About the Author

Sara Latta is the author of seventeen books for children and young adults on topics that include dark matter, the secret life of microbes, DNA, bones, and forensic science. She also has a masters degree in immunology. She does have a bit of a phobia about heights, as she discovered when faced with having to climb down from a pyramid in Teotihuacan, Mexico.

Her website is www.saralatta.com

Teacher Resources

Collection of Biomedical Engineering Lesson Plans

Around the Web

Body 2.0 on Amazon

Body 2.0 on Barnes and Noble

Body 2.0 on Goodreads

Body 2.0 on LibraryThing

Body 2.0 Publisher Page

December 2019, Graphic Novel, Nonfiction

The American Dream? by Shing Yin Khor

The American Dream?: A Journey on Route 66 Discovering Dinosaur Statues, Muffler Men, and the Perfect Breakfast Burrito by Shing Yin Khor. August 6, 2019. Zest Books, 160 p. ISBN: 9781541578524.  Int Lvl: YA; Rdg Lvl: YA.

As a child growing up in Malaysia, Shing Yin Khor had two very different ideas of what “America” meant. The first looked a lot like Hollywood, full of beautiful people, sunlight, and freeways. The second looked more like The Grapes of Wrath—a nightmare landscape filled with impoverished people, broken-down cars, barren landscapes, and broken dreams. This book chronicles Shing’s solo journey (small adventure-dog included) along the iconic Route 66, beginning in Santa Monica and ending up Chicago. What begins as a road trip ends up as something more like a pilgrimage in search of an American landscape that seems forever shifting and forever out of place.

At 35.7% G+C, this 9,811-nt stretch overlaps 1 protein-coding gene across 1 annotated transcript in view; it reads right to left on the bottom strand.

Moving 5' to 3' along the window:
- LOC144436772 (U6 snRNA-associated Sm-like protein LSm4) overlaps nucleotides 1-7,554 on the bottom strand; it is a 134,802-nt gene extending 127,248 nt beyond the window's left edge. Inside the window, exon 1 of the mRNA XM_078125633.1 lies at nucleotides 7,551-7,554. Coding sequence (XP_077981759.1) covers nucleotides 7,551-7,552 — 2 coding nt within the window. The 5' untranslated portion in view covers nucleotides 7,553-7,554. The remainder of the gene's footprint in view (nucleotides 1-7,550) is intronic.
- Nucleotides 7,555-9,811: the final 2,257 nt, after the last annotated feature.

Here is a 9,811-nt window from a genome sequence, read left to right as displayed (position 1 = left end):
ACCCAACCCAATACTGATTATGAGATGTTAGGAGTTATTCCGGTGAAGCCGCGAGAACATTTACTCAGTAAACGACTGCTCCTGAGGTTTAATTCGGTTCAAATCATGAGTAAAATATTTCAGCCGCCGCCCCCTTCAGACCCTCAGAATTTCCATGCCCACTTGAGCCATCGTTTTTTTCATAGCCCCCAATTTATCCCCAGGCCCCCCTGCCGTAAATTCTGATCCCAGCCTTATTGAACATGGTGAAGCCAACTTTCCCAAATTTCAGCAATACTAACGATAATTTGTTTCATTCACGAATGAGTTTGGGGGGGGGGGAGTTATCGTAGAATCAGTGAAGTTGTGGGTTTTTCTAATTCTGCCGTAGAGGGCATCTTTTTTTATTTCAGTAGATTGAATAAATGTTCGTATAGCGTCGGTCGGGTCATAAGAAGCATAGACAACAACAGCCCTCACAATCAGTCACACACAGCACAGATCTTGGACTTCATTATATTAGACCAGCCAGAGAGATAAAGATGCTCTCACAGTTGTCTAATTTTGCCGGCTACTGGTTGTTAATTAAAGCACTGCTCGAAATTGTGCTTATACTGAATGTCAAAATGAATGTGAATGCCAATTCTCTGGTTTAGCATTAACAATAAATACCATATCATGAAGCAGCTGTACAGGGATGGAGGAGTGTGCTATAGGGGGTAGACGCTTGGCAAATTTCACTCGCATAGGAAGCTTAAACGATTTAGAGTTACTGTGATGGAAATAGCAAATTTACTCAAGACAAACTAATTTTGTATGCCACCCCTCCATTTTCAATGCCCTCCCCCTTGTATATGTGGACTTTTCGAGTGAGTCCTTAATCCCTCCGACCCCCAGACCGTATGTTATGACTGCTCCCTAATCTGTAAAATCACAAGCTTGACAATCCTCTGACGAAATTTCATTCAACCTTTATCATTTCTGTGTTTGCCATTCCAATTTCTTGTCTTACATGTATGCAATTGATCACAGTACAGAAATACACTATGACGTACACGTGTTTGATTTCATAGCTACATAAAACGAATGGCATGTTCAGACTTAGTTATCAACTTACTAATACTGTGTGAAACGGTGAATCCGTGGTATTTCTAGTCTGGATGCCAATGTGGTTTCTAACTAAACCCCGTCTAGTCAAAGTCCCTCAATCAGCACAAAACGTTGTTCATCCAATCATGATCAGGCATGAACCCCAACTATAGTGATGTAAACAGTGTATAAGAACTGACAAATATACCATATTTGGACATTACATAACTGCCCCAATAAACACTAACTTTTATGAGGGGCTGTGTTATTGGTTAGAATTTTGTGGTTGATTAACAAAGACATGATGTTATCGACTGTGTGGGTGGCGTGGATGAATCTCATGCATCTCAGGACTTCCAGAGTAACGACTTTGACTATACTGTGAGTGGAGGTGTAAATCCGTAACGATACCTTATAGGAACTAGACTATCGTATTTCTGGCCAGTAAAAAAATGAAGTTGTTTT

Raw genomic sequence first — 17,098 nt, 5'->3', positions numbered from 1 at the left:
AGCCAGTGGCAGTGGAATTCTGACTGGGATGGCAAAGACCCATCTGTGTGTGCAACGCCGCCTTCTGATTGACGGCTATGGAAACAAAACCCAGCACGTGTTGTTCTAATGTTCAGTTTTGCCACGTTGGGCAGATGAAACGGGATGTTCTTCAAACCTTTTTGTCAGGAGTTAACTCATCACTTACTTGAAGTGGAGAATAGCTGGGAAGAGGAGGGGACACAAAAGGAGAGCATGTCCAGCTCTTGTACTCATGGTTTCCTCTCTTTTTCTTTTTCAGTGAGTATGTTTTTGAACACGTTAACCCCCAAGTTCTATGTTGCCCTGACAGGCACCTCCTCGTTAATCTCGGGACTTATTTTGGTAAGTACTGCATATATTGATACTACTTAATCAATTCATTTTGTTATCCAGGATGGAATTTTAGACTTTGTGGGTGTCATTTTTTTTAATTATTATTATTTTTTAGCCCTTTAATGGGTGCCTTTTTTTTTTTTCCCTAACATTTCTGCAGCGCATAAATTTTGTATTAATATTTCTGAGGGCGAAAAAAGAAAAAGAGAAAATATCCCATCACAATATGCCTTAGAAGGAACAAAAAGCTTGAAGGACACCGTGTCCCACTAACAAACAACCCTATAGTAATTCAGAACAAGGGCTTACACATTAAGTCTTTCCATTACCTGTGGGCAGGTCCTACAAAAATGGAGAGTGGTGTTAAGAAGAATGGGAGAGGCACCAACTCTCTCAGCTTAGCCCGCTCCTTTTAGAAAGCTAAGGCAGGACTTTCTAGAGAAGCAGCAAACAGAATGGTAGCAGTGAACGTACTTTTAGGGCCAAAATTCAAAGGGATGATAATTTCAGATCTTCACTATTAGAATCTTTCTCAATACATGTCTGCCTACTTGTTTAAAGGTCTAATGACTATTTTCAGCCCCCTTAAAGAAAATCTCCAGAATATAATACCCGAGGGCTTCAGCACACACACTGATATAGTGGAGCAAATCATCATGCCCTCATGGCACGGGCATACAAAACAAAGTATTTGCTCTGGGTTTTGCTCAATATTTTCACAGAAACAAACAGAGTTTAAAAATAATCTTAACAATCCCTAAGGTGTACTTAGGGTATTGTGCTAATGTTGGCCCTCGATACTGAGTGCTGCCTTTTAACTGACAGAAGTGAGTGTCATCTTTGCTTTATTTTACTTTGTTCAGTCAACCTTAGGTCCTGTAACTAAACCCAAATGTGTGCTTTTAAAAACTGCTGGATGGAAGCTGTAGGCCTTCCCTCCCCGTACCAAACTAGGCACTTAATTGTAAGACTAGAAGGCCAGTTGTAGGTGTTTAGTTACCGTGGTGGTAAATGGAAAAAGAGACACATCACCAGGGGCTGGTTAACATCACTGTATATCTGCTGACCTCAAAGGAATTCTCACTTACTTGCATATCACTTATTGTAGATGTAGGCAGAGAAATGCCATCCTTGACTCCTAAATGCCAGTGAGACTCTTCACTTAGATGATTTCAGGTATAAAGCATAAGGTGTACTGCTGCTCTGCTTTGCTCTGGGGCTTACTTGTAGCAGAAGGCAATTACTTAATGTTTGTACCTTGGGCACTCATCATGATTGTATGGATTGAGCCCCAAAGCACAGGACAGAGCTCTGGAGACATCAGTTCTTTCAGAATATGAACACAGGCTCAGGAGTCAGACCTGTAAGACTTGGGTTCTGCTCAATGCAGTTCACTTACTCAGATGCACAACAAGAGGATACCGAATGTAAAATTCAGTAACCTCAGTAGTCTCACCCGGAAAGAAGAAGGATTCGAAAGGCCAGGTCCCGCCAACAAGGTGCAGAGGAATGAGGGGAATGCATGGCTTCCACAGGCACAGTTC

Potentially Sensitive Areas: Racial insensitivity

 

Video Review

Reviews

Booklist starred (July 2019 (Vol. 115, No. 21))
Grades 9-12. Malaysia-born, LA-dwelling Khor introduces the “two Americas” that were their obsessions growing up: a Los Angeles “full of beautiful people and sunlight and open roads” where 10 years of living has also added “lots and lots and lots of traffic,” and a landscape defined by Steinbeck’s Grapes of Wrath, in which the Joad family desperately pursues the American Dream. Khor takes that “feeling of desperately searching for something better, for a new start,” and adapts it to their own “pilgrimage” as immigrant and artist traveling historic Route 66—“the part of America that my brain finds more American than anything else.” Traversing from LA to Chicago in their 2010 Honda Fit will require their “tiny adventure dog,” Bug, and the kindness of multiple friends and strangers en route, captured in whimsical full-color detail. The end-of-the-road realizations are (surprise!) not what they expected, but the rewards—of course!—are many. What lingers longest is Khor’s four-panel epilogue, revealing their trip was taken six months before the 2016 elections; in magnifier-necessary micro-font, the penultimate panel confesses, “This comic feels like a record of a time when a brown girl could drive America fearlessly.” Khor, with Bug’s support, refuses to “let those jerks keep us down”—an encouragement to all to also keep going.